Here are some tips for finding a counselor:
Choosing the right counselor
Once you have a list of potential counselors, it is a good idea to briefly interview each counselor on the telephone before choosing one. There may be a cost to do the phone interview.
Many people feel nervous when talking to a new person about personal issues, including a new counselor. The success of counseling often depends on how well the counselor and client fit together as people, and not every counselor will be a good match for you. If after several sessions you do not feel comfortable talking with your counselor, or you don’t think that your counselor’s suggestions are helpful, you may want to consider finding a new one.
Paying for counseling
Counseling is expensive, so it is important to address payment issues before beginning. In general, the cost of counseling is determined by the counselor’s degree of training and by the setting. Psychiatrists and clinical psychologists usually charge more than licensed social workers or licensed professional counselors. Counseling delivered in a private-practice setting usually costs more than counseling delivered in a clinic or community setting. Group counseling is often less expensive than individual counseling.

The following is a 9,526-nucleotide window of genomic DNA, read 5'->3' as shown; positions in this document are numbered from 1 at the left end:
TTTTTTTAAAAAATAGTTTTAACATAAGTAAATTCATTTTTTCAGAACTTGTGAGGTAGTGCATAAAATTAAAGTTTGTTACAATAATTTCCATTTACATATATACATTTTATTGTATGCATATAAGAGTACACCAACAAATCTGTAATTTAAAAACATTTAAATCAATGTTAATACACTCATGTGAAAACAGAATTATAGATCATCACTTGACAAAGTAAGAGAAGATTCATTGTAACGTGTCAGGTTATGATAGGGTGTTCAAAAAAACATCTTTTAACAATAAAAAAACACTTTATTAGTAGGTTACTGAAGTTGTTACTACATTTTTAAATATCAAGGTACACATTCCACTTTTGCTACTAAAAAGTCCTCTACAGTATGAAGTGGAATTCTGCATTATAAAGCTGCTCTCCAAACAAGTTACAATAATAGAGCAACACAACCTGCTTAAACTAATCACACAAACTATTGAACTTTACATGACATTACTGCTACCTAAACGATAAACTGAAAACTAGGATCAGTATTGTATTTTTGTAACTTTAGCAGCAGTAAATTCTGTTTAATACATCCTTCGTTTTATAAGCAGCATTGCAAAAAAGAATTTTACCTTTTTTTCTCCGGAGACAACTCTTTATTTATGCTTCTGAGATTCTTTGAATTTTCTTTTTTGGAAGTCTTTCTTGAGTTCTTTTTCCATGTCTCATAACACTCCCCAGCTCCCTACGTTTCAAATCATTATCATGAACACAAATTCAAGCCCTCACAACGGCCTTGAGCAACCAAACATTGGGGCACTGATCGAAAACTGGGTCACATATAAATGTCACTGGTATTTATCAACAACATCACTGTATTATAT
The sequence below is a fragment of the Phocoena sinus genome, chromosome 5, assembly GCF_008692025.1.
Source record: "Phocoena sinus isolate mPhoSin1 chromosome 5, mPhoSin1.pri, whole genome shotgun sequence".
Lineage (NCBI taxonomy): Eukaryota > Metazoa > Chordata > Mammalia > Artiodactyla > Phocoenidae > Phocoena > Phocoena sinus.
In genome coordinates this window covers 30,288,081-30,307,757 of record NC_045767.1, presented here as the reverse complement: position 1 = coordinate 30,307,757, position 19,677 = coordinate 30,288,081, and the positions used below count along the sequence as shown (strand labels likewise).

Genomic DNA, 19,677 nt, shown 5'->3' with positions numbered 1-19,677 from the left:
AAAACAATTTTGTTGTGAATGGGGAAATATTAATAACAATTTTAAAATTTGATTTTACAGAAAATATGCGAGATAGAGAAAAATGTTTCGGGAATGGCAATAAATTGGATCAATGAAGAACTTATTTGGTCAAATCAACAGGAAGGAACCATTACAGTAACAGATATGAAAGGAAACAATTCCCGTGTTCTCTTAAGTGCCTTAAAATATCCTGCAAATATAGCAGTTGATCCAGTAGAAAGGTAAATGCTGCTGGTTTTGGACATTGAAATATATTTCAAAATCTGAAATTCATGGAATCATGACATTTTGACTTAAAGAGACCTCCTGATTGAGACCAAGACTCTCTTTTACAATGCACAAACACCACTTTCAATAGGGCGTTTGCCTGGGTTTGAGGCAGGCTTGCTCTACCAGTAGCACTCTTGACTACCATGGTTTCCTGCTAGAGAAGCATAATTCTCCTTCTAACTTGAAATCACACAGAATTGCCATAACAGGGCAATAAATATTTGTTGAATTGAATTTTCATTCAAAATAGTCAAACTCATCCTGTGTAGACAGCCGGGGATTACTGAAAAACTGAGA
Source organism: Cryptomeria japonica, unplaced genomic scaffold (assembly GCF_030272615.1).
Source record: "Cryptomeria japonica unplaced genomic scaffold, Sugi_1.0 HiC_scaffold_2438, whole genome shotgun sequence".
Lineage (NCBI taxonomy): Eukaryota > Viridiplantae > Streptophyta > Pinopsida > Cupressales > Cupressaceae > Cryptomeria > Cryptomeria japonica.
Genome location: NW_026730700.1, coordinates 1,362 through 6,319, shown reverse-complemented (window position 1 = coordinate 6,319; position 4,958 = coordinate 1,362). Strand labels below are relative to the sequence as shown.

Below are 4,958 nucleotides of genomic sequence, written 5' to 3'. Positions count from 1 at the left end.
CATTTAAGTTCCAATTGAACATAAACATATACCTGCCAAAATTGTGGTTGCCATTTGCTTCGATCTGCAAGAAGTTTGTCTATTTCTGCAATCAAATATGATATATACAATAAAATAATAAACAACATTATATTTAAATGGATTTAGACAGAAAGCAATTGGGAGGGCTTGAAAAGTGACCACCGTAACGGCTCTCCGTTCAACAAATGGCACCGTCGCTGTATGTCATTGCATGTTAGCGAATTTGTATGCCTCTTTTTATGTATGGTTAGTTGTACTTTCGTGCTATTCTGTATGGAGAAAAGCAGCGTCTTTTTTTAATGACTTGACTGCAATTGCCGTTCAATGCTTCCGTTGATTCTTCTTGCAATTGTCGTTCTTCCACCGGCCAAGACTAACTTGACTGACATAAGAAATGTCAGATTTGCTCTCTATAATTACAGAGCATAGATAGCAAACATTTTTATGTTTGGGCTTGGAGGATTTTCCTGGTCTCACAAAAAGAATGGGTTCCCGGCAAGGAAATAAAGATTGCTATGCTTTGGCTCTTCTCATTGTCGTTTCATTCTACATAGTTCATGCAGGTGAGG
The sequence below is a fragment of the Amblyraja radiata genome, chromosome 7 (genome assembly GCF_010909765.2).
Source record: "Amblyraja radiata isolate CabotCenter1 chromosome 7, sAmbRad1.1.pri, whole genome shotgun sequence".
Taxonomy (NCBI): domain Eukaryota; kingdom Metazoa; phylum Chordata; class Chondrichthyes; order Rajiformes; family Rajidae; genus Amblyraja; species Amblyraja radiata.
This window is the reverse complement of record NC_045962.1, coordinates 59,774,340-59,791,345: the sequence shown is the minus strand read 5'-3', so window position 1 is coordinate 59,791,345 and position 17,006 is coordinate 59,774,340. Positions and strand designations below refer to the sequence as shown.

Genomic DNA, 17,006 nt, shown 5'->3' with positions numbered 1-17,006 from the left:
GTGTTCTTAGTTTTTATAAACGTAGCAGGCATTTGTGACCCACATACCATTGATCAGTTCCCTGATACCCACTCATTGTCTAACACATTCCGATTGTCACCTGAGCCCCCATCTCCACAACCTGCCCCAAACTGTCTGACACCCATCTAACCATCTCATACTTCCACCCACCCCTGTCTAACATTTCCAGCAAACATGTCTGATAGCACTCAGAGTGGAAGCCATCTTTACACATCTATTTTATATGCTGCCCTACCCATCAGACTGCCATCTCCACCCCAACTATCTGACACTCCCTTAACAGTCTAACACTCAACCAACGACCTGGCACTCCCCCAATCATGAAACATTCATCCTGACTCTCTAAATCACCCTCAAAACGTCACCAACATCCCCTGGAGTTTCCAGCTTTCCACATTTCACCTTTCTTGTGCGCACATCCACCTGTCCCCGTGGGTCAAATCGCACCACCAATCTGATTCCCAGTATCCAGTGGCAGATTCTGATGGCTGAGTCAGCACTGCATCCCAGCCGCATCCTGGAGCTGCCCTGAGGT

Locating a counselor
The following organizations offer referral services to help people with cancer and those who care about them locate counselors:
CancerCare provides counseling performed by oncology social workers (by telephone nationwide or face-to-face at locations in the New York City area).
The American Psychosocial Oncology Society provides a toll-free helpline (866-276-7443) for people with cancer and their caregivers to find counseling services in their local communities.